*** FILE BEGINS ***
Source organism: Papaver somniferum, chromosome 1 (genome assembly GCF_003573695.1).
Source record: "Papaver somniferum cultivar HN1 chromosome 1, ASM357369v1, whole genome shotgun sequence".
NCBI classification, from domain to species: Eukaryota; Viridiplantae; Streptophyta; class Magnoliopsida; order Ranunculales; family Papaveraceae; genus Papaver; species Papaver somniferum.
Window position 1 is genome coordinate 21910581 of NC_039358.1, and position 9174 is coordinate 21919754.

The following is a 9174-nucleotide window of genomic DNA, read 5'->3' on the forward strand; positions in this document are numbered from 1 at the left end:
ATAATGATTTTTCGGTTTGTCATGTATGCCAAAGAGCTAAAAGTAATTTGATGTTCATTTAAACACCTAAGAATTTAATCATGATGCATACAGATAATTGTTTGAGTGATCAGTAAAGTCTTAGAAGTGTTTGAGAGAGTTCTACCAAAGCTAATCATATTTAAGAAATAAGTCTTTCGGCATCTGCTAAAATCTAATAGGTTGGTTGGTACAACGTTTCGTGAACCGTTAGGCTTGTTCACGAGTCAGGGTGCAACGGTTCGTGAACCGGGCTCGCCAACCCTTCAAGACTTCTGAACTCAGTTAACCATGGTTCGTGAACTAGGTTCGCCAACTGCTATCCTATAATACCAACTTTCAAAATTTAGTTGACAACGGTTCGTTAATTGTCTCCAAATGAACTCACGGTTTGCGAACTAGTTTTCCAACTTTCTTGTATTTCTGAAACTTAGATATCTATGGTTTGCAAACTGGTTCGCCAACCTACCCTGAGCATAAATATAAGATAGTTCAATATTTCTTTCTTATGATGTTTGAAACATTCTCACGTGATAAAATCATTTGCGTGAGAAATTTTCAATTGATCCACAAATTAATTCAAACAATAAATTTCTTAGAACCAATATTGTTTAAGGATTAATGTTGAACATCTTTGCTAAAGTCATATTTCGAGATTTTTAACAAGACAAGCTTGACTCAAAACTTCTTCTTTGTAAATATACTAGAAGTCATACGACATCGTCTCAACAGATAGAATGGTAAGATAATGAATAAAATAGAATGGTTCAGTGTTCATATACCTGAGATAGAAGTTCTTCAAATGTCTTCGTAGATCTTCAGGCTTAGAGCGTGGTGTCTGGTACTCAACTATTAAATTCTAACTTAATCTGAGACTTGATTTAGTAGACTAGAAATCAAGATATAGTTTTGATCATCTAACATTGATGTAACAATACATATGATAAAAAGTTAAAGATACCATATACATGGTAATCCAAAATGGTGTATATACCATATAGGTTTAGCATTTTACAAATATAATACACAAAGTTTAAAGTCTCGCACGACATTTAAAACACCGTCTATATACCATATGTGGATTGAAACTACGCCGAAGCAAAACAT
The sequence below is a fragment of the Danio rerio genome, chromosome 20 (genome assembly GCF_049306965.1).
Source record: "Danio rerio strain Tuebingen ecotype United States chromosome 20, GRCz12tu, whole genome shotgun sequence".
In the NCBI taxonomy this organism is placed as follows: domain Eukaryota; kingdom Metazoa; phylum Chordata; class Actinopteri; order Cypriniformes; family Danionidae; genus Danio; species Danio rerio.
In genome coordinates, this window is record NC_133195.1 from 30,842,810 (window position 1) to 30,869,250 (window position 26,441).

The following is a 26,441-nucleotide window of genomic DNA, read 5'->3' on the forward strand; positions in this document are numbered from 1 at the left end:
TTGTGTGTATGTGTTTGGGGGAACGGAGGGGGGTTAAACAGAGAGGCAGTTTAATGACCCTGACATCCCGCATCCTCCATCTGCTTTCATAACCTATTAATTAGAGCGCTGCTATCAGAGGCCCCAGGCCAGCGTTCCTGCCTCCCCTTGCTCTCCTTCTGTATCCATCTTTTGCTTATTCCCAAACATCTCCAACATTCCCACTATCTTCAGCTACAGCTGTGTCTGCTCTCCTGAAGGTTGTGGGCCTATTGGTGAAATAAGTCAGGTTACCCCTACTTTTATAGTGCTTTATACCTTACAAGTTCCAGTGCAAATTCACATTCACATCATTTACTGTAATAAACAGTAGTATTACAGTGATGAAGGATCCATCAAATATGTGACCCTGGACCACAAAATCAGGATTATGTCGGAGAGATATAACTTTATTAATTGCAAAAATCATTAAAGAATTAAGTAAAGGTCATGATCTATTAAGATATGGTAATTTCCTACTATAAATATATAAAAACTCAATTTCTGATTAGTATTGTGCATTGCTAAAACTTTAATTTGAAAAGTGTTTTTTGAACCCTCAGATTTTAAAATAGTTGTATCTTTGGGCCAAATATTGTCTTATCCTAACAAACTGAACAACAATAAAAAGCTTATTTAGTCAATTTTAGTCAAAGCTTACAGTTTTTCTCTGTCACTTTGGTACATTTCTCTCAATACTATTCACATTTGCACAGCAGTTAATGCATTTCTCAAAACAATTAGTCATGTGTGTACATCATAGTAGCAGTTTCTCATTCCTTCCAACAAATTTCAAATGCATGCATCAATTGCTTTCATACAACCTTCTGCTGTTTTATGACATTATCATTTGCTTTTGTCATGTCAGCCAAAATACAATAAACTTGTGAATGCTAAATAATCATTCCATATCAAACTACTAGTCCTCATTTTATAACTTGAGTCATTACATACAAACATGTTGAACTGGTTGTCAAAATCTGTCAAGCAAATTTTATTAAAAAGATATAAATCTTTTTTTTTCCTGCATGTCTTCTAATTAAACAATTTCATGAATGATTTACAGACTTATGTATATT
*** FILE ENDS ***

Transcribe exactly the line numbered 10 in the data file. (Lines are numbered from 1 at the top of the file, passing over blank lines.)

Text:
In genome coordinates, this window is record NC_133195.1 from 30,842,810 (window position 1) to 30,869,250 (window position 26,441).